On her newly released album, “Red (Taylor’s Version),” there is an extended version of the song, which was first released in 2012. It includes new lyrics some many speculated to be about Swift’s brief relationship with the actor years ago.
He continued: “It is her expression. Artists tap into personal experiences for inspiration, and I don’t begrudge anyone that.”
When the song was re-released, it unleashed a wave of negative attention on Gyllenhaal from Swift supporters.
“At some point, I think it’s important when supporters get unruly that we feel a responsibility to have them be civil and not allow for cyberbullying in one’s name,” Gyllenhaal said.
“That begs for a deeper philosophical question. Not about any individual, per se, but a conversation that allows us to examine how we can—or should, even—take responsibility for what we put into the world, our contributions into the world,” he added. “How do we provoke a conversation? We see that in politics. There’s anger and divisiveness, and it’s literally life-threatening in the extreme.”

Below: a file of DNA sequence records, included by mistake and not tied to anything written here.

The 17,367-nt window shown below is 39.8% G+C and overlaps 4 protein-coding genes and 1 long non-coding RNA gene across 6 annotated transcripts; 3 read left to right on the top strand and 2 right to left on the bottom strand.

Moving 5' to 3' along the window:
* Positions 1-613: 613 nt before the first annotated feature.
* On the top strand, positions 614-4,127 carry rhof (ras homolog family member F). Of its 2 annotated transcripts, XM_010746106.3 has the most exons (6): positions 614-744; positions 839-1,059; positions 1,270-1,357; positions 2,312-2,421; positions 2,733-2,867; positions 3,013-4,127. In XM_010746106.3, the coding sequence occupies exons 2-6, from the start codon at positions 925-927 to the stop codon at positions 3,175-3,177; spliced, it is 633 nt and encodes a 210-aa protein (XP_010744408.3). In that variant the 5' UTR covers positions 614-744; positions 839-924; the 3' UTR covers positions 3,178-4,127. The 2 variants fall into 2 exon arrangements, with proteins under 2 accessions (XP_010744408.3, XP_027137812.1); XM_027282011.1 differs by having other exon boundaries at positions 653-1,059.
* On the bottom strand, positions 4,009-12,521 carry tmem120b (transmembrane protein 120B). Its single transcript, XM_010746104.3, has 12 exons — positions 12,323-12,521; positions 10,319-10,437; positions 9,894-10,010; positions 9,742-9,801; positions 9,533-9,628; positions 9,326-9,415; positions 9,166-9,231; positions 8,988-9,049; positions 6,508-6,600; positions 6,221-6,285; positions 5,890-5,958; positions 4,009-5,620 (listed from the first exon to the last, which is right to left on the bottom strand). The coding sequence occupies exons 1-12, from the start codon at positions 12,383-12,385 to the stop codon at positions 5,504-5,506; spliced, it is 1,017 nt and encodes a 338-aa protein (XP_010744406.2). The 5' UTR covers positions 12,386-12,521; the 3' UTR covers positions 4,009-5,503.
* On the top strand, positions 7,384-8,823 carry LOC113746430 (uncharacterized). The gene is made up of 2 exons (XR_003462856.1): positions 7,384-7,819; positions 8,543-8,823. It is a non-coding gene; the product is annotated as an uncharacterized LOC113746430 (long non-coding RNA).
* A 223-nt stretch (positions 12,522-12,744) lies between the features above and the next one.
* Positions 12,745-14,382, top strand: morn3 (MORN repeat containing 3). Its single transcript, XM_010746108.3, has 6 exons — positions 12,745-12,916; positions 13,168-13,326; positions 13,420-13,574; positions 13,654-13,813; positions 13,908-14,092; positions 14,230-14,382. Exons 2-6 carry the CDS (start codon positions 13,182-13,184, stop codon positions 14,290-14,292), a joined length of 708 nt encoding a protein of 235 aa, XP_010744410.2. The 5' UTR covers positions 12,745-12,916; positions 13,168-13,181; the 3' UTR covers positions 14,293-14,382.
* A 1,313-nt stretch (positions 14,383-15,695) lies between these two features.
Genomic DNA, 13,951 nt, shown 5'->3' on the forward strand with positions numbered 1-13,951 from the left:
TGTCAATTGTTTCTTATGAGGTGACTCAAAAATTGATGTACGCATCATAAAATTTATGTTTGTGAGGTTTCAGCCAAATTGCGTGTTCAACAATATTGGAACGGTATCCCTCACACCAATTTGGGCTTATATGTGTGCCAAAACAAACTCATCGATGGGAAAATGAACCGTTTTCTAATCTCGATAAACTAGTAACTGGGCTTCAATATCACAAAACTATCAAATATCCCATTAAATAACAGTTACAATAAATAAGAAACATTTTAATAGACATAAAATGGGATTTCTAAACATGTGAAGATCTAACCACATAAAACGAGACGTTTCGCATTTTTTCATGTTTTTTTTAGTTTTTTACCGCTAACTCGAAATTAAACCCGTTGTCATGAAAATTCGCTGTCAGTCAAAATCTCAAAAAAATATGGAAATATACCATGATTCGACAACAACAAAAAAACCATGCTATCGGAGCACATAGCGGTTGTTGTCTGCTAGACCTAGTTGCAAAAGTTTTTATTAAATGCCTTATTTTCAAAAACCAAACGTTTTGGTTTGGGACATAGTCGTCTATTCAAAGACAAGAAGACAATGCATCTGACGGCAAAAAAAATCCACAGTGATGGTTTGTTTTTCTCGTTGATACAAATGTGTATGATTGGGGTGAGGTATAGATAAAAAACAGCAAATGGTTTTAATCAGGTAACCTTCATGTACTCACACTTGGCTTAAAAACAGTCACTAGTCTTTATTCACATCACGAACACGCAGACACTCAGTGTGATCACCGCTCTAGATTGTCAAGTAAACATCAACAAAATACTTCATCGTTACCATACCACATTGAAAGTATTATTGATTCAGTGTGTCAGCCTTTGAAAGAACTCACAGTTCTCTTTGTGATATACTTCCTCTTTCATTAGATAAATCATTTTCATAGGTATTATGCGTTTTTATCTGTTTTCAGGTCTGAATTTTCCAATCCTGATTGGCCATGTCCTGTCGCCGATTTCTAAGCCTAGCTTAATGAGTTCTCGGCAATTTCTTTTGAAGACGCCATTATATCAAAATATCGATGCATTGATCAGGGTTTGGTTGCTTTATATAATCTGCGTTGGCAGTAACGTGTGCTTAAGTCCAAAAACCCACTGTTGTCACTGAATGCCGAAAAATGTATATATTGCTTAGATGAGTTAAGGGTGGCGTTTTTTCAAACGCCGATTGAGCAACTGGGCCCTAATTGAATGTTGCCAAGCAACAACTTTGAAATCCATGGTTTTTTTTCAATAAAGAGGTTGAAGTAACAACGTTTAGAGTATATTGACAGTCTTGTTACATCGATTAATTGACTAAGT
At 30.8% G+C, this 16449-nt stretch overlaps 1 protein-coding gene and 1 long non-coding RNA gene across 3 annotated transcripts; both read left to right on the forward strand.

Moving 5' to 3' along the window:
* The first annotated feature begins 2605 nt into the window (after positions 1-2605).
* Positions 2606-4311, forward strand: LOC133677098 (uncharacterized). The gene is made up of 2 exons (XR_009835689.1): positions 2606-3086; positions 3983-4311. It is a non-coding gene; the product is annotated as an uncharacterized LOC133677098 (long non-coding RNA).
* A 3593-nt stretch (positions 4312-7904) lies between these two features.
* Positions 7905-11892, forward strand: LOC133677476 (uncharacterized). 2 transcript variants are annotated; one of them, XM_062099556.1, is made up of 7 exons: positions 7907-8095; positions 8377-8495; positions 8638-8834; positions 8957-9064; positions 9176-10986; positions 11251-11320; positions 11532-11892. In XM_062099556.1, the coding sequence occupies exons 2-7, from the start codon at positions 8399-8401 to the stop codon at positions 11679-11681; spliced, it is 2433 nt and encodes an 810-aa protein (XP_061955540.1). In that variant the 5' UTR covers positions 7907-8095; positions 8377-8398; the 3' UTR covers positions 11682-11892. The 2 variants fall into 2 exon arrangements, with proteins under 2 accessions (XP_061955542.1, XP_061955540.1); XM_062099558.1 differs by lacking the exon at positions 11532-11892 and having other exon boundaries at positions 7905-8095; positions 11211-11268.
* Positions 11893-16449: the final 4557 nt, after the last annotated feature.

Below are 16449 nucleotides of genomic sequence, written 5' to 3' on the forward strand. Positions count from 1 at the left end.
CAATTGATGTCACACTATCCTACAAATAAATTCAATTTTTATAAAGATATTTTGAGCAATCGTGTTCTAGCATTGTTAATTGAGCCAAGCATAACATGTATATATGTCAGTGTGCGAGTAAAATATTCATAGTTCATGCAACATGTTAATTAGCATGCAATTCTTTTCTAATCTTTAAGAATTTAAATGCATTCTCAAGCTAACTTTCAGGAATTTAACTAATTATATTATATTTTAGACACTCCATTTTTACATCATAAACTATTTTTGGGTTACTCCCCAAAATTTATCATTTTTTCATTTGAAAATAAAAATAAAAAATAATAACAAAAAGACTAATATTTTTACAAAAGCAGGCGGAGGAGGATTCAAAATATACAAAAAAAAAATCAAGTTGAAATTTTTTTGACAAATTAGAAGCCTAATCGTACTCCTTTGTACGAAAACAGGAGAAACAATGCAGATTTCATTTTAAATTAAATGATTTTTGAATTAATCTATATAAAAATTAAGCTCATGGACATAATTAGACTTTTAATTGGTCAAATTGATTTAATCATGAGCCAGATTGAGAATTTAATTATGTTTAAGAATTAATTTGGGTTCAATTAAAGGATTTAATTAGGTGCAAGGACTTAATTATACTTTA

Gyllenhaal clarified that he was not the target of threats and was speaking about social media conversations more broadly.
“Is anger and divisiveness our future? Or can we be empowered and empower others while simultaneously putting empathy and civility into the dominant conversation? That’s the discussion we should be having.”